5. What piece of advice would you give someone who wants to take the leap and explore their own creativity?
Take the leap. Don’t let fear hold you back. Fear of what others will think of your writing. Fear that you’re not good enough. Find the time if there is something you feel driven to write. I do understand the problem with time – with two young children it’s difficult for me to have the quiet needed to write or blog. The dark circles under my eyes are testimony to the fact that late nights are the only way I find time to work! But I AM driven to write and it’s one of my greatest pleasures – apart from the pleasure that comes when totally immersed in a world created by the words of others.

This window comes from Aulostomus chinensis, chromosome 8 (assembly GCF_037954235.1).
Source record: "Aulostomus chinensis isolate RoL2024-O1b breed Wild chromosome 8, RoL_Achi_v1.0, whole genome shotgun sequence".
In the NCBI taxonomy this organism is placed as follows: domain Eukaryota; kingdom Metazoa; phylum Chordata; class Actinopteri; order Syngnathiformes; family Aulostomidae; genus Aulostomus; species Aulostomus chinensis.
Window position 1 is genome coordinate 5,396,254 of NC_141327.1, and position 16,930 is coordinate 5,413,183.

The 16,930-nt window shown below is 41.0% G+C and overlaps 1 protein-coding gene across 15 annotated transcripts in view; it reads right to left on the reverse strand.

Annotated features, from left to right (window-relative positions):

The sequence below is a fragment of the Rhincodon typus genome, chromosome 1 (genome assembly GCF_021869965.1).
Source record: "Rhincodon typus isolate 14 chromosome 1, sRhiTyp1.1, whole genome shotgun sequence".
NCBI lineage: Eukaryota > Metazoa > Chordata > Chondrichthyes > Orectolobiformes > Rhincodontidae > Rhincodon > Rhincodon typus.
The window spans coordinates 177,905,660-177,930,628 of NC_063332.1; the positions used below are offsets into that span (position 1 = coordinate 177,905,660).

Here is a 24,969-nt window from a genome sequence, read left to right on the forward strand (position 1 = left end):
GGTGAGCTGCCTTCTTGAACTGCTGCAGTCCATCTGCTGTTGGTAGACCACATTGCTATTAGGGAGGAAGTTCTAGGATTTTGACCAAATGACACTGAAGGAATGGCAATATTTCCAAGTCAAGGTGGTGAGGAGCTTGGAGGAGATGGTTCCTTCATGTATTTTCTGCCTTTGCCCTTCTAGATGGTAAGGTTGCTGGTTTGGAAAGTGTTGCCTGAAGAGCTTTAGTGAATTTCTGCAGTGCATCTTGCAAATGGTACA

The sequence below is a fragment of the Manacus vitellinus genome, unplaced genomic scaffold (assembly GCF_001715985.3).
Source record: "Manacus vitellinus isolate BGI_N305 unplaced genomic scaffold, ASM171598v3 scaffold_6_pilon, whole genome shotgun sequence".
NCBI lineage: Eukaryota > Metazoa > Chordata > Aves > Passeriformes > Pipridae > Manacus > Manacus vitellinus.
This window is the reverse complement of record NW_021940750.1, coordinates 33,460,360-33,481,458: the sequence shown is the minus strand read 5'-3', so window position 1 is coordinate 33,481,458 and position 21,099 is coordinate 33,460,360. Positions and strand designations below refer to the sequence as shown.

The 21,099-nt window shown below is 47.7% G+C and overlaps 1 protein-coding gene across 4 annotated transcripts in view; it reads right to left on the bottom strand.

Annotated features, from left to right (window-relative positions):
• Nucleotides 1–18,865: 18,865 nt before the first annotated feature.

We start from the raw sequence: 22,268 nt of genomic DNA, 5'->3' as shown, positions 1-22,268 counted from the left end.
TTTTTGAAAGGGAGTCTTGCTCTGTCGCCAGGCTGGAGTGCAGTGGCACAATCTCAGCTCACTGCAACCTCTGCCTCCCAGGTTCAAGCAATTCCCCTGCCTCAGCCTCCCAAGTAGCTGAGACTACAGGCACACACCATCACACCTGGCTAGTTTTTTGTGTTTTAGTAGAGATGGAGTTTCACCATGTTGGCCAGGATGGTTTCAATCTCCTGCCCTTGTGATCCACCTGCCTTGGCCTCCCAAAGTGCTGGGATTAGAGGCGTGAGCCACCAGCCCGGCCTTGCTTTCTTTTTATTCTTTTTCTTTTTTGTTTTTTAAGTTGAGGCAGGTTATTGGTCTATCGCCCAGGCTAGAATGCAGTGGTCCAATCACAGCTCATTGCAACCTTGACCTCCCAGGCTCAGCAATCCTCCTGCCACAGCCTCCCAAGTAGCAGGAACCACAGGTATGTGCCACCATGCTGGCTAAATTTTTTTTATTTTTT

Anna Maguire has worked in publishing and digital content for 25 years. Anna teaches authors about their digital publishing and crowdfunding options and trains publishing students. In October 2012 Anna published Crowdfund it! - her first ebook with digital-first publisher Editia. Buy Crowdfund it! to read the comprehensive Tips for Crowdfunding Success chapter as well as case studies from a variety of people who have successfully used crowdfunding both in Australia and internationally. Anna consults on crowdfunding projects and has a particular interest in helping writers to crowdfund. Anna blogs about digital publishing at www.digireado.com.au and crowdfunding at www.crowdfundit.com.au. She is also found on Twitter as @digireado and @crowdfunditnow.